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# Relatively Prime Numbers

You've heard of prime numbers.. But what about "relatively prime" numbers? Yes, these numbers are real, and understanding how they work will help us solve a wide range of math problems. Let's discover more about relatively prime numbers and learn why they're so important:

## Comparing two numbers to find out if they're relatively prime

We know that prime numbers are numbers that can only be divided by themselves and one. For example, 2, 3, 5, 7, and 11 are all prime numbers.

But when we say that numbers are "relatively prime," we are talking about the relationship between two numbers rather than describing the properties of one number.

For numbers to be relatively prime, their greatest common factor must be 1.

So how does that work?

## Finding the greatest common factor

In order to find out whether two numbers are relatively prime, we need to find their greatest common factor -- often abbreviated as "GCF."

You might recall that the greatest common factor of two numbers is the largest number that is a factor of both. For example, 60 and 42 share factors 2, 3 and 6.

Now let's use that principle to find out whether two numbers are relatively prime.

Consider these two numbers:

20 and 33

20 has factors 1, 2, 4, 5, 10, and 20

33 has factors 1, 3, and 11

Let's scan all of these factors together to find which ones are common. Very quickly, we can see that there is only one common factor -- 1.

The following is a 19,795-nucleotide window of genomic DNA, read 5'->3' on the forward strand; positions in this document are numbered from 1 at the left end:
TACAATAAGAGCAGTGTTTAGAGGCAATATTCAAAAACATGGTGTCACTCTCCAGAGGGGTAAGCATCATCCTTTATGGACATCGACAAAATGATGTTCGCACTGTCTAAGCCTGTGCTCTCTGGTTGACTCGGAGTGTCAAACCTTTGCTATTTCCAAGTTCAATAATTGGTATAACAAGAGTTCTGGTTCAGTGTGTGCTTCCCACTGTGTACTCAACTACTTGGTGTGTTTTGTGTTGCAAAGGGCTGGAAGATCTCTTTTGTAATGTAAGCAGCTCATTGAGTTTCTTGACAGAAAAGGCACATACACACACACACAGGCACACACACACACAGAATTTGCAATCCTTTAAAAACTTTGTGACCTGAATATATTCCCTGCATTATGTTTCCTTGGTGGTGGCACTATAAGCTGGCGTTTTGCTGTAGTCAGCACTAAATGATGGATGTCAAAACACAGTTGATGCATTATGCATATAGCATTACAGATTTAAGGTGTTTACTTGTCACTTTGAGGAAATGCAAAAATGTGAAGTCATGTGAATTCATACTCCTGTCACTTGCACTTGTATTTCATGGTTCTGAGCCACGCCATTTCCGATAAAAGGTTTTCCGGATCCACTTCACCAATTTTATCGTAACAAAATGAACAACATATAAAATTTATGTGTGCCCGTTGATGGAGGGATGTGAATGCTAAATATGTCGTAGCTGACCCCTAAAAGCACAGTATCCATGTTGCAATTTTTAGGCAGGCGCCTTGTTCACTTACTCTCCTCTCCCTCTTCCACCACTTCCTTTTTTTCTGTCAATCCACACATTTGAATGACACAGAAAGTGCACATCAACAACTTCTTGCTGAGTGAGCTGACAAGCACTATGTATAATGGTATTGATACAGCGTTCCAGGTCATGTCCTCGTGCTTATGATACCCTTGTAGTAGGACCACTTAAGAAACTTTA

So are these two numbers relatively prime? Yes, because their GCF is 1.

We can use the same principles with more complicated problems -- such as polynomials.

Consider these two polynomials:

$3{x}^{2}+21x+18$ and $5x+10$

Even though these two numbers might seem complicated, all we really need to do is look at the coefficients.

$3{x}^{2}+21x+18$ can be rewritten as $3\left(x+1\right)\left(x+6\right)$

$5x+10$ can be rewritten as $5\left(x+2\right)$

Because none of the factors are the same across both sets of polynomials we can be sure they are relatively prime.

If these two polynomials shared a binomial factor like $\left(x+1\right)$ , we would know right away that they were not relatively prime.

## Applications and fun facts about relatively prime numbers

These numbers are significant in various areas of mathematics and have interesting properties.

1. Fractions in lowest terms: When a fraction is in its simplest form (lowest terms), the numerator and the denominator are relatively prime. This ensures that the fraction cannot be simplified any further.
2. Euler's Totient Function: Relatively prime numbers play a crucial role in Euler's totient function, which is used to count the number of positive integers less than or equal to a given number that is relatively prime to that number. This function has essential applications in number theory and cryptography.
3. Chinese Remainder Theorem: In number theory, the Chinese Remainder Theorem deals with solving a system of linear congruences where the moduli are pairwise relatively prime. This theorem has applications in computing, cryptography, and algebra.
4. LCM and GCD: For any two relatively prime numbers a and b, their least common multiple (LCM) is equal to the product of the numbers, i.e., $\mathrm{LCM}\left(a,b\right)=ab$ . This property is a direct result of the fact that their greatest common divisor (GCD) is 1.

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